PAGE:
To complicate matters further, that day I had discovered that thirty three six-year-old Bodhi trees had been spoken for by prior arrangement the day before – albeit with some confusion about the Tamil name of these desirable trees, by a Japanese donor who was arranging for them to be planted on the East face of the mountain. She arrived with a truck to pick them up only to find the empty space where they has stood the day before. Our watchman – below posing for another pic on the back on the loaded truck with proud new owner, had been clearly informed of her intention (she thought) the day before but had neglected to pass on to us the information while he buzzed about helping to load the truck with saplings (including the thirty-three), although this was entirely uncalled for since the businessman had brought lots of lackeys to do the loading work.
It was evident that we needed to use business tactics in future: compile an adequate donation list for itemised species/age, and prefix the notice with a request that prospective new owners please not hog the more exotic species but select a fair range from the collection. In preparation for further conquistadors Phoorni and I may need to fortify ourselves somehow with hard noses and a big dog, however the injustice of the previous day’s exploitation still should be confronted if at all possible. So I made an appointment to discuss this entire confused and in some ways ignoble matter with the gentleman with whom I had conversed intently aside from all the previous day’s action, who is a close friend of the New Owner and a patient ombudsman. He would know how to resolve the situation.
In the convivial atmosphere of the InterFaith Dialogue Centre, JP explained to me the Tamil cultural imperative to bargain out a good deal, that he considers to have been in process the day before between New Owner and Phoornima; this of course didn’t quite stand up to examination because Phoornima’s side of the dialogue was not respected but just fobbed off – it wasn’t a bargaining process at all even if it did originate in such a cultural imperative. It was, I conjecture, savagely supported by the cultural imperative to distain all attempts by young ladies to persuade middle-aged successful businessmen into behaving in an ethical manner, however I refrained from taking the conversation in this direction; what’s the use!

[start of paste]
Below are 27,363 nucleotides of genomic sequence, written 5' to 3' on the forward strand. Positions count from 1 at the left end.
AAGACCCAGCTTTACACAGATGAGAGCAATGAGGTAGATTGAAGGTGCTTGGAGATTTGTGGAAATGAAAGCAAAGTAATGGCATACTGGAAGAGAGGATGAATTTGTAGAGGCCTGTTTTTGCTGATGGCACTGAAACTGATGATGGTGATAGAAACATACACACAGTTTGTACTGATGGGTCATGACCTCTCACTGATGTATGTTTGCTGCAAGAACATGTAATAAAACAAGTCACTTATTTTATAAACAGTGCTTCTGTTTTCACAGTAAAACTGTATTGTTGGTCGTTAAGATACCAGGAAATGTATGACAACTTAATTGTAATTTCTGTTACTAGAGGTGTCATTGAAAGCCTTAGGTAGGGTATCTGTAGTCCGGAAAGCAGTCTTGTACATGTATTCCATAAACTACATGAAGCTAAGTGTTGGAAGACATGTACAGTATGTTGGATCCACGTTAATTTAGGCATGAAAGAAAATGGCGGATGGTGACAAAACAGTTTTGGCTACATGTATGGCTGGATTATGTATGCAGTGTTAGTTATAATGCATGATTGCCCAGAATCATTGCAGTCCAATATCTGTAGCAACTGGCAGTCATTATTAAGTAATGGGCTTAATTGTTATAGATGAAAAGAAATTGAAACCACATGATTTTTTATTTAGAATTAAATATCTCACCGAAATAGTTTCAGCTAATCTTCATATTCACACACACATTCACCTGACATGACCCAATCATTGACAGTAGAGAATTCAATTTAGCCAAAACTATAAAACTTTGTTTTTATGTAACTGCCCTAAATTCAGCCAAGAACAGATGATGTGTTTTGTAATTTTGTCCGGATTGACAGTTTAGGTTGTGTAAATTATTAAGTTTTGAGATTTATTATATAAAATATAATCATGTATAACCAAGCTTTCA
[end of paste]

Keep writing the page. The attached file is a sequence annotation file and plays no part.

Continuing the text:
Nevertheless a discussion about cultural imperatives veiled to an outsider did help align my empathy for the new owner somewhat: JP was saying that the man couldn’t help himself; primeval urges demanded he take unfair advantage. Foolish us failed to anticipate this by fortifying ourselves. Like all the other recent scams and unscrupulous unfair advantages taken: we should have known better. And we should, we definitely should.
JP and I certainly agreed that it was unfortunate that those saplings had been marked by prior arrangement that none of us except the watchman were aware of at the time. Now that we know that this, JP said he will speak with his friend to find a solution. We moved on to enjoy a discussion about good films on our magnificent world and ClimateChange and he copied quite a few films on to his suitably heavy HD; nice to know they will be furthered into fertile corners, enabling healthy ripples of respect for Mother Nature and interest in a sustainable future for all our young.
When I arrived at the nursery this morning the electricity was on and the plants were being watered softly by the watchman who was not blotto.
The spaces vacated by the saplings the day before invited new growth:
But the conclusion of this story is disturbing: despite the patient ombudsman, that new owner spewed his dirty pent up anger through the phone, both at Phoorni and myself the following day, although he still wasn’t letting Phoorni get a word in edge ways and no response from my end would have been comprehensible to him.
Friends console us by resorting to the fact that this is Kali Yuga but that doesn’t change anything does it?